Tokens Moving to Mainnet

Occasionally a project with an ERC20 token can get too large or ambitious to stay on the Ethereum blockchain. They may want to change the technology that their currency runs on, or they may just simply want more control over what they can and can’t do. When this happens, the team can decide to transition to mainnet.

This means the team is building their own separate blockchain for the token, in order to graduate it to a separate coin. It is no longer bound to Ethereum in this case, but instead becomes a currency on a different blockchain. These currencies can not be kept in Ethereum wallets, so generally the token’s team will hold a swap on a major exchange like Binance. The exchange takes the ERC20 tokens and swaps them for the new coins which are placed into a different wallet on the new blockchain. Old tokens can lose their value during token swaps, so it’s important to follow updates on all your tokens to see if they plan to transition to mainnet.

NFTs (ERC721)

Non-Fungible Tokens, or NFTs, are very different from the regular, ERC20 tokens. Tokens like DAI are fungible – this means that like a dollar bill, one DAI token is just the same as another DAI token, with the same value no matter who uses it and where it’s presented. Each NFT, on the other hand, represents a single, unique thing. No two NFTs are alike, so holding one proves without doubt that you are the true owner of whatever it represents. Whether that’s a digital collectible character (like a CryptoPunk) or the deed to your house, NFTs are ground-breaking for their individualized properties that can be applied to both digital objects and real-world assets.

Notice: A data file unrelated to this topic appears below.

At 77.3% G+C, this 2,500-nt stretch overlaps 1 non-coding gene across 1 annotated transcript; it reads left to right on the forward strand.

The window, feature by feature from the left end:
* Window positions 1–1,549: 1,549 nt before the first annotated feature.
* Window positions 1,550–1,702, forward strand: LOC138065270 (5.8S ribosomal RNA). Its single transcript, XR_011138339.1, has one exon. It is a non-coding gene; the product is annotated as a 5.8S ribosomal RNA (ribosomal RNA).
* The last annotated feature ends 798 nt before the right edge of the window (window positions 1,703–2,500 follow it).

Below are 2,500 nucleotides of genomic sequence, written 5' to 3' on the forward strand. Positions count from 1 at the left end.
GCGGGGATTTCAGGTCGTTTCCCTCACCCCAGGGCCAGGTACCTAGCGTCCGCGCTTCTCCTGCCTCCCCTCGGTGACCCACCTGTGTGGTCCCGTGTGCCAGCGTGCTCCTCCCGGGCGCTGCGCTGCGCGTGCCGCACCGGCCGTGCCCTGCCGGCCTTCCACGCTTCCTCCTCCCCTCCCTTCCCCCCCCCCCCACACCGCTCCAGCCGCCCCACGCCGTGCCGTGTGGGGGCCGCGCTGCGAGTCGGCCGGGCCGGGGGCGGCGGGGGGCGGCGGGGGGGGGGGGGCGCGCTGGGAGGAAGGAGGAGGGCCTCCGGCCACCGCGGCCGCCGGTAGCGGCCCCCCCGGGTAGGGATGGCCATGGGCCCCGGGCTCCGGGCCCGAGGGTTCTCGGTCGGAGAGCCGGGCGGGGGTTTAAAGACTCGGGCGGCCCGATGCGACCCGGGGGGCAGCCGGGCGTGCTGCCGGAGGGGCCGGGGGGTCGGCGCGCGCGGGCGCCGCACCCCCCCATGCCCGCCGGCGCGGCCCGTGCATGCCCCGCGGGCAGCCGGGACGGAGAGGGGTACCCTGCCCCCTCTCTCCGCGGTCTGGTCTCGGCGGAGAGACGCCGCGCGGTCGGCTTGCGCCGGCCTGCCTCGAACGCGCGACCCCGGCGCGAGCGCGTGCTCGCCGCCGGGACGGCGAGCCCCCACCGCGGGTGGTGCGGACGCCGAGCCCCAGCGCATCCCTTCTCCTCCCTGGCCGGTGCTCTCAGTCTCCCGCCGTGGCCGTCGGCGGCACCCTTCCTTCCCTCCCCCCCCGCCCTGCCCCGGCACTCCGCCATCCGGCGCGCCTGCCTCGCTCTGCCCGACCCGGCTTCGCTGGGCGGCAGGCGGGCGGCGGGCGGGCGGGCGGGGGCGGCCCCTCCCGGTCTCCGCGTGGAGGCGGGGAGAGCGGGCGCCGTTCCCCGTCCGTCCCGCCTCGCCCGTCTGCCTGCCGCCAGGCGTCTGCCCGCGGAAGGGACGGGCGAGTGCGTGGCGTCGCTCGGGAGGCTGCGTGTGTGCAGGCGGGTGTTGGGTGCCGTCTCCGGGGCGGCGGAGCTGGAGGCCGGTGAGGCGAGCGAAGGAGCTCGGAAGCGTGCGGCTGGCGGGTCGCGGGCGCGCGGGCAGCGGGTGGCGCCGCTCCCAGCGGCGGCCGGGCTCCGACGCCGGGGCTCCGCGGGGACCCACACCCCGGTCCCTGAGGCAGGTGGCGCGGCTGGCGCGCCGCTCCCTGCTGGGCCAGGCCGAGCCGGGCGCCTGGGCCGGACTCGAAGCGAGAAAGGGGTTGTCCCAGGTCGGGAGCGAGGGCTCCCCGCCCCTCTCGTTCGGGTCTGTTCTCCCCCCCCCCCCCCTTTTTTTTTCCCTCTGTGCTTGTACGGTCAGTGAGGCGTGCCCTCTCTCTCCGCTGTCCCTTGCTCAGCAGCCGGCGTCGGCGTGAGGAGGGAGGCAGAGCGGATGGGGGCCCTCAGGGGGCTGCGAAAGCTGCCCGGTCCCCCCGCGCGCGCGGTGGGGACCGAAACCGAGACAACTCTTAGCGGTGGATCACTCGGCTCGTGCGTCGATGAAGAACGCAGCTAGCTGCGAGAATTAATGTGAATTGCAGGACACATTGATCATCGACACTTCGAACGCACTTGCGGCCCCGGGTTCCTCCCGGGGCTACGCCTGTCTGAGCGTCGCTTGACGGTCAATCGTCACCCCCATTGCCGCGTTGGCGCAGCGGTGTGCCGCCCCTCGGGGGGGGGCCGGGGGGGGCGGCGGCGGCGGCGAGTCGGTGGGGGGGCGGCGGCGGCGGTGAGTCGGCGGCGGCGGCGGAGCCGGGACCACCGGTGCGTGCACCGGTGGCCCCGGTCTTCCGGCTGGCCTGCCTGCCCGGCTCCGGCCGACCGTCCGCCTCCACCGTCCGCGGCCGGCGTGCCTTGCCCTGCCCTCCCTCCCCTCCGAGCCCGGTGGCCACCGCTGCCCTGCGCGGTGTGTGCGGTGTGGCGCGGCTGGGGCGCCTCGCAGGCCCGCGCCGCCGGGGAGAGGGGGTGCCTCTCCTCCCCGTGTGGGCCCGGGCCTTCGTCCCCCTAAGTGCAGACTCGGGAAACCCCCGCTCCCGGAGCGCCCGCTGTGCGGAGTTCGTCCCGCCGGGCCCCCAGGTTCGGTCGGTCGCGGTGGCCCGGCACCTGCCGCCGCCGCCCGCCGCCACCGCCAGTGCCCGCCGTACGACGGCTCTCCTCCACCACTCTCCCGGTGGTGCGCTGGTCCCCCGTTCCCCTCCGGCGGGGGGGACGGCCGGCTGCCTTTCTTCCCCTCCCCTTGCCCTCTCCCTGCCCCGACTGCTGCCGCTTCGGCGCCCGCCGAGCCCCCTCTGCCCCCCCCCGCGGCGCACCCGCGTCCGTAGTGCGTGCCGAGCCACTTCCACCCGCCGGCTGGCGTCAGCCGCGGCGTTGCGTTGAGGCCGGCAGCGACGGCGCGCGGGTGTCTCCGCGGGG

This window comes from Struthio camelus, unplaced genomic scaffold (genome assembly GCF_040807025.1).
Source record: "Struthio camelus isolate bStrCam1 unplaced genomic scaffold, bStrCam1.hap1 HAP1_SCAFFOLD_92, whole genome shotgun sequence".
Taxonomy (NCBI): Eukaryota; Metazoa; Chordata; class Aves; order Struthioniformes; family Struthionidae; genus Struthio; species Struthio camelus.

It’s worth keeping in mind that just like any other unique thing – a painting, a house, a song – the value of each NFT is in the eye of the beholder. An NFT series that is hyped by every influencer and celebrity today may or may not be worth more, or anything at all, in a few months or years time. Do your research and make your own judgment on what you are willing to spend – and possibly lose.

Airdrops, Spam, and Scams

Anyone can build a token on the Ethereum blockchain. There are no licenses or permissions required, and no rules to observe. Creators can also send, or 'airdrop' their tokens to a wide range of Ethereum wallet addresses – or even to all existing Ethereum addresses! – as a way of marketing their project.